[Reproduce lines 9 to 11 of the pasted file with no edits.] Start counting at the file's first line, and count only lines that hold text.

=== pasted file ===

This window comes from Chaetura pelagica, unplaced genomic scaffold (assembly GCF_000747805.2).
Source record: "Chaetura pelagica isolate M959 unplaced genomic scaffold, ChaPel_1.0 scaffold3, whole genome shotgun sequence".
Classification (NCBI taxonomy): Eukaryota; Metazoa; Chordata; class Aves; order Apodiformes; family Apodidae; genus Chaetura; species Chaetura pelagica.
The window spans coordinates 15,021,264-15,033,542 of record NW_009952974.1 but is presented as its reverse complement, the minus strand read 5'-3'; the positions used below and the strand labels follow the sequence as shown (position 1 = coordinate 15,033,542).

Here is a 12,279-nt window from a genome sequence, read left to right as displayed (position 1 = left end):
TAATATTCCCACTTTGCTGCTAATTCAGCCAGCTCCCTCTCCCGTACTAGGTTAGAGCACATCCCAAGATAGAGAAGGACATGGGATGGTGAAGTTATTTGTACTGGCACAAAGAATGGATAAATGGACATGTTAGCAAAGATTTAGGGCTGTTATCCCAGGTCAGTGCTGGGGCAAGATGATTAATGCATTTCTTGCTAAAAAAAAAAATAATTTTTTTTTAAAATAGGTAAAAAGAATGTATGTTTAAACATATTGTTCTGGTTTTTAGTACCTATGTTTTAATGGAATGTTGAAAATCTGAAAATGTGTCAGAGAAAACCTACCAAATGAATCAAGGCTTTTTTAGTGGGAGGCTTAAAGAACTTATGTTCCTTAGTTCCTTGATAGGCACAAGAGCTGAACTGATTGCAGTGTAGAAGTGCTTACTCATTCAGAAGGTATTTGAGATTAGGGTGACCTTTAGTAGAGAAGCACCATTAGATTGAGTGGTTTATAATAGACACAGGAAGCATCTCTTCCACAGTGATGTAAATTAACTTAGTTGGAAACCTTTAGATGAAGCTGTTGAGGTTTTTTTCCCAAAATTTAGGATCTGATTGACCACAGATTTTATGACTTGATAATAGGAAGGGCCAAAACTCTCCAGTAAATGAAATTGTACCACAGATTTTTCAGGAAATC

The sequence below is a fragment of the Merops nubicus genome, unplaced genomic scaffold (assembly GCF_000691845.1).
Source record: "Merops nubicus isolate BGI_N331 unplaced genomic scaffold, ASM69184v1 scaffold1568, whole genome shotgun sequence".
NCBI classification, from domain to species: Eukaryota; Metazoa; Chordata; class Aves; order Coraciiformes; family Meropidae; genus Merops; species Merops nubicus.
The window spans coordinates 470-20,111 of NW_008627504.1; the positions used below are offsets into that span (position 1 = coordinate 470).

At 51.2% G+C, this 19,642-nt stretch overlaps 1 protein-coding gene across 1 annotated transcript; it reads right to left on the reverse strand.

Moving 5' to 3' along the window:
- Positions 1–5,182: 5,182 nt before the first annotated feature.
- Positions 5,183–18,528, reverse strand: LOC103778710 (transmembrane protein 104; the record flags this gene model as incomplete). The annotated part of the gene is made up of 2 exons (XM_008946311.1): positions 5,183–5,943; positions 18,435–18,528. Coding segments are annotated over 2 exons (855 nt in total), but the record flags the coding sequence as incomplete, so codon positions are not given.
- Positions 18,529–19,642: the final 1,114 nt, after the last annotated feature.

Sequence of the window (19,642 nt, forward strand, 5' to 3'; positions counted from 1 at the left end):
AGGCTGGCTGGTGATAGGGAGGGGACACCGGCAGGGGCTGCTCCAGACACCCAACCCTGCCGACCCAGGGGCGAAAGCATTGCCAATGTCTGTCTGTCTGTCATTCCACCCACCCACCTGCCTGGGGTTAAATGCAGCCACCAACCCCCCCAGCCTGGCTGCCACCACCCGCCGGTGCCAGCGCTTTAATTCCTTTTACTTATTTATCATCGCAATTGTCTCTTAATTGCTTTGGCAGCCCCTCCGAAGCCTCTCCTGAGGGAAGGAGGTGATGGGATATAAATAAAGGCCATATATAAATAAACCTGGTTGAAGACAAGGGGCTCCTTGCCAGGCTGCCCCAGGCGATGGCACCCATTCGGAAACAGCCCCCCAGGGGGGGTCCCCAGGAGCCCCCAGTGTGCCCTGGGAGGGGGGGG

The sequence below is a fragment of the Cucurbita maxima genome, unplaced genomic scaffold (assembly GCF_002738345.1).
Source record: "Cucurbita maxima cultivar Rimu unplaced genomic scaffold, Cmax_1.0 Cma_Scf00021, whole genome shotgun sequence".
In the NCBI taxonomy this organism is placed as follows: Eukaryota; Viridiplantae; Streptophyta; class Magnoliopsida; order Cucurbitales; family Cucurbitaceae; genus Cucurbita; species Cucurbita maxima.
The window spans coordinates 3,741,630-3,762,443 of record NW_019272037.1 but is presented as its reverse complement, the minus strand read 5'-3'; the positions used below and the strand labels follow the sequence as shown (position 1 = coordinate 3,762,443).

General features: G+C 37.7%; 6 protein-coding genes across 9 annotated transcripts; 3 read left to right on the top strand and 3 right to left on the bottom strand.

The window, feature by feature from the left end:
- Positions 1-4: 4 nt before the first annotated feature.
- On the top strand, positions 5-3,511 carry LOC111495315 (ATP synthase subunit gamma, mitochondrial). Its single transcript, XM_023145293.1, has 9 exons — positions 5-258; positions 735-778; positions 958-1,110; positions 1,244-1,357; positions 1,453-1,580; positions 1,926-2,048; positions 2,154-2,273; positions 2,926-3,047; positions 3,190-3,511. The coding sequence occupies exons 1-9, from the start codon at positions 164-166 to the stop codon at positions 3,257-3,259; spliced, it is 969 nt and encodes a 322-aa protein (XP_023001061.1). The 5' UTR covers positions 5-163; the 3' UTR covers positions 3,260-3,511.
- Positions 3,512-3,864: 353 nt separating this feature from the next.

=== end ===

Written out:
NCBI classification, from domain to species: Eukaryota; Metazoa; Chordata; class Aves; order Coraciiformes; family Meropidae; genus Merops; species Merops nubicus.
The window spans coordinates 470-20,111 of NW_008627504.1; the positions used below are offsets into that span (position 1 = coordinate 470).

At 51.2% G+C, this 19,642-nt stretch overlaps 1 protein-coding gene across 1 annotated transcript; it reads right to left on the reverse strand.